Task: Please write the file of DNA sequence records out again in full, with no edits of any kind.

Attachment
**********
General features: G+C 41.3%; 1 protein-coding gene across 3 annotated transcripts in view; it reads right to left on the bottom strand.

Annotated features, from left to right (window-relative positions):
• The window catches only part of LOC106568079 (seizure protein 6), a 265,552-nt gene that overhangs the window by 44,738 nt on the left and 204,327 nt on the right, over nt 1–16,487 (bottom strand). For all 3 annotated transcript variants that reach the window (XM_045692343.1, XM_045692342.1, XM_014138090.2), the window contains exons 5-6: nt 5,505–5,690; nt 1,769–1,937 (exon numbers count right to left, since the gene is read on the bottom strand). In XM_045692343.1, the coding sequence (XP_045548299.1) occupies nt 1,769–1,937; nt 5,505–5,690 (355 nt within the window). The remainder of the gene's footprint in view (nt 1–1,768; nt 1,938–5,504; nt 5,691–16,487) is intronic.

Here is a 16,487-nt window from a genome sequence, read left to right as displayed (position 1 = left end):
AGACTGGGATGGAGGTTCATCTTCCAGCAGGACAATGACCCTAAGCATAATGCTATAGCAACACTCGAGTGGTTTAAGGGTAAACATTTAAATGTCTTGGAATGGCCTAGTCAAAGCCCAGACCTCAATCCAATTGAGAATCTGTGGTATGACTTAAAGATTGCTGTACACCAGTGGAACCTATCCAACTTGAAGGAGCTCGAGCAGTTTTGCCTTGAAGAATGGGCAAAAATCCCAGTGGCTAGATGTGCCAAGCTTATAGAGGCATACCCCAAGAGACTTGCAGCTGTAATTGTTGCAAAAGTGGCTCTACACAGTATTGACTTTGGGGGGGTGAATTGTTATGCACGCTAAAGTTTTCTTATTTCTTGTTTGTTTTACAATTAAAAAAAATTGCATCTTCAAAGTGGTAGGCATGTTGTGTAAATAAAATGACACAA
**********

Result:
General features: G+C 41.3%; 1 protein-coding gene across 3 annotated transcripts in view; it reads right to left on the bottom strand.

Annotated features, from left to right (window-relative positions):
• The window catches only part of LOC106568079 (seizure protein 6), a 265,552-nt gene that overhangs the window by 44,738 nt on the left and 204,327 nt on the right, over nt 1–16,487 (bottom strand). For all 3 annotated transcript variants that reach the window (XM_045692343.1, XM_045692342.1, XM_014138090.2), the window contains exons 5-6: nt 5,505–5,690; nt 1,769–1,937 (exon numbers count right to left, since the gene is read on the bottom strand). In XM_045692343.1, the coding sequence (XP_045548299.1) occupies nt 1,769–1,937; nt 5,505–5,690 (355 nt within the window). The remainder of the gene's footprint in view (nt 1–1,768; nt 1,938–5,504; nt 5,691–16,487) is intronic.

Here is a 16,487-nt window from a genome sequence, read left to right as displayed (position 1 = left end):
AGACTGGGATGGAGGTTCATCTTCCAGCAGGACAATGACCCTAAGCATAATGCTATAGCAACACTCGAGTGGTTTAAGGGTAAACATTTAAATGTCTTGGAATGGCCTAGTCAAAGCCCAGACCTCAATCCAATTGAGAATCTGTGGTATGACTTAAAGATTGCTGTACACCAGTGGAACCTATCCAACTTGAAGGAGCTCGAGCAGTTTTGCCTTGAAGAATGGGCAAAAATCCCAGTGGCTAGATGTGCCAAGCTTATAGAGGCATACCCCAAGAGACTTGCAGCTGTAATTGTTGCAAAAGTGGCTCTACACAGTATTGACTTTGGGGGGGTGAATTGTTATGCACGCTAAAGTTTTCTTATTTCTTGTTTGTTTTACAATTAAAAAAAATTGCATCTTCAAAGTGGTAGGCATGTTGTGTAAATAAAATGACACAA